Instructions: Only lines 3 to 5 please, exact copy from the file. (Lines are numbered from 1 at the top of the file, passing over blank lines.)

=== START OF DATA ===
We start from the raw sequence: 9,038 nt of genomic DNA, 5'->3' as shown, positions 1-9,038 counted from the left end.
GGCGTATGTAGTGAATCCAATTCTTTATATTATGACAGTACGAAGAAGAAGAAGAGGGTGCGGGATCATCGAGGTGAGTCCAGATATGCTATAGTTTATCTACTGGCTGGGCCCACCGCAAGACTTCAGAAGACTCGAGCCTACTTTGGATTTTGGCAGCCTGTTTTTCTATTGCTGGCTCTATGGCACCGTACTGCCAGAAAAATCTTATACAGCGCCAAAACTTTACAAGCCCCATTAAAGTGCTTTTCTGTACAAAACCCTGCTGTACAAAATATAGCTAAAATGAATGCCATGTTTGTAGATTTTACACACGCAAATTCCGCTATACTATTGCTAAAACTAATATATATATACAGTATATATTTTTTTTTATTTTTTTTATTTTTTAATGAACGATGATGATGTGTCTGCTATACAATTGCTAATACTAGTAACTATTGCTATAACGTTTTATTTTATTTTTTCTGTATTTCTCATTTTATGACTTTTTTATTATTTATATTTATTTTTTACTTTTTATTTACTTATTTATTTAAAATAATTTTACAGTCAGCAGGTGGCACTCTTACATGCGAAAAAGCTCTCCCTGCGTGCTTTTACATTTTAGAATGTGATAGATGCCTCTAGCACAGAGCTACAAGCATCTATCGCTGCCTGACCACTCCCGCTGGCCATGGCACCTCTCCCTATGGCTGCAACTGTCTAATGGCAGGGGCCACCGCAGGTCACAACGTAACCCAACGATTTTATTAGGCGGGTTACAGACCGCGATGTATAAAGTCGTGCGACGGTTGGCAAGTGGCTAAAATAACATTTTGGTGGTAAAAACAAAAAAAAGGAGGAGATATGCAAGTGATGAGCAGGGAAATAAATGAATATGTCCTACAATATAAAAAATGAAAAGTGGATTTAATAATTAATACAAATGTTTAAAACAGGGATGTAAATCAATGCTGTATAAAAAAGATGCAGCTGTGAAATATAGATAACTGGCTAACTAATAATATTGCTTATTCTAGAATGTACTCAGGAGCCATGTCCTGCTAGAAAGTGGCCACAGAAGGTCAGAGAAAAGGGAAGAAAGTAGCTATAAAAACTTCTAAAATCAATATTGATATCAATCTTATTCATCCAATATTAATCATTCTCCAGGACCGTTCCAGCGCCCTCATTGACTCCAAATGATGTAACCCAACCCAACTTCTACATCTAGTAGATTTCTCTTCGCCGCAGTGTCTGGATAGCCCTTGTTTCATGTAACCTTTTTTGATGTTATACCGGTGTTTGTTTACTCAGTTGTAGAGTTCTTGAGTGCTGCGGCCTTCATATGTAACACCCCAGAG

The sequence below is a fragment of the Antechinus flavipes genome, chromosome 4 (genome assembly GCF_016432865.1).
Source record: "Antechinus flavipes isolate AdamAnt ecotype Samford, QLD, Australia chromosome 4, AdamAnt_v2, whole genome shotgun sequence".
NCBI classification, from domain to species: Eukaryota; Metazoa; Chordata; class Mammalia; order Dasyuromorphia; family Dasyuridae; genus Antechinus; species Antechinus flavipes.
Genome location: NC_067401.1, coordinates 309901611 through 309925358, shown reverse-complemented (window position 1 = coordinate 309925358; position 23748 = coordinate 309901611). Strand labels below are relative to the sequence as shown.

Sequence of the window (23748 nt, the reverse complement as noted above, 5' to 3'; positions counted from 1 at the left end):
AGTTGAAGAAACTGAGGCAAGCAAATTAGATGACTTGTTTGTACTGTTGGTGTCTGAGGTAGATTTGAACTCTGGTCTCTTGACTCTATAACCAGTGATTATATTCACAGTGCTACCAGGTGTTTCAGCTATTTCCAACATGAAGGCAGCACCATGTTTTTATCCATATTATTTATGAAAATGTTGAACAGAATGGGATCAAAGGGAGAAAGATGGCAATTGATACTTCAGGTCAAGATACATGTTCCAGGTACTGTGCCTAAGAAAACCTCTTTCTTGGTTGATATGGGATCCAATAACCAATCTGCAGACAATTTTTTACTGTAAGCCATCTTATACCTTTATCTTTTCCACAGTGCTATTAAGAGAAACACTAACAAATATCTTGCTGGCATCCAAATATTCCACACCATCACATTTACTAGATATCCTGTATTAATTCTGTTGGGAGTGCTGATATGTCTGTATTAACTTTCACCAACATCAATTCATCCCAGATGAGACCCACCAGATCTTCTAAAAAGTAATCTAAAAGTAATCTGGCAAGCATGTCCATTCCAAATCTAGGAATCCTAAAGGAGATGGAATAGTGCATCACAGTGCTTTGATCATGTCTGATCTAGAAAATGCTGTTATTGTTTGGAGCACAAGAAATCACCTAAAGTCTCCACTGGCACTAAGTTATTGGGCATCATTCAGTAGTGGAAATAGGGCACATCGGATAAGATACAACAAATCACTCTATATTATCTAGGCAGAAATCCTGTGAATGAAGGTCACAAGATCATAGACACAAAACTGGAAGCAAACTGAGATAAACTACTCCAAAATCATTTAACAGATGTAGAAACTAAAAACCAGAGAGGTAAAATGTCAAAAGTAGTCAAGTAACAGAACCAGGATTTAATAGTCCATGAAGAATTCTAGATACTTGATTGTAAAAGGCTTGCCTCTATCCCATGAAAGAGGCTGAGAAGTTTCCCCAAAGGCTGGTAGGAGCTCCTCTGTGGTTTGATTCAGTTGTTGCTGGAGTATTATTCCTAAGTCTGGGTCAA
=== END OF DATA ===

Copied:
The sequence below is a fragment of the Antechinus flavipes genome, chromosome 4 (genome assembly GCF_016432865.1).
Source record: "Antechinus flavipes isolate AdamAnt ecotype Samford, QLD, Australia chromosome 4, AdamAnt_v2, whole genome shotgun sequence".
NCBI classification, from domain to species: Eukaryota; Metazoa; Chordata; class Mammalia; order Dasyuromorphia; family Dasyuridae; genus Antechinus; species Antechinus flavipes.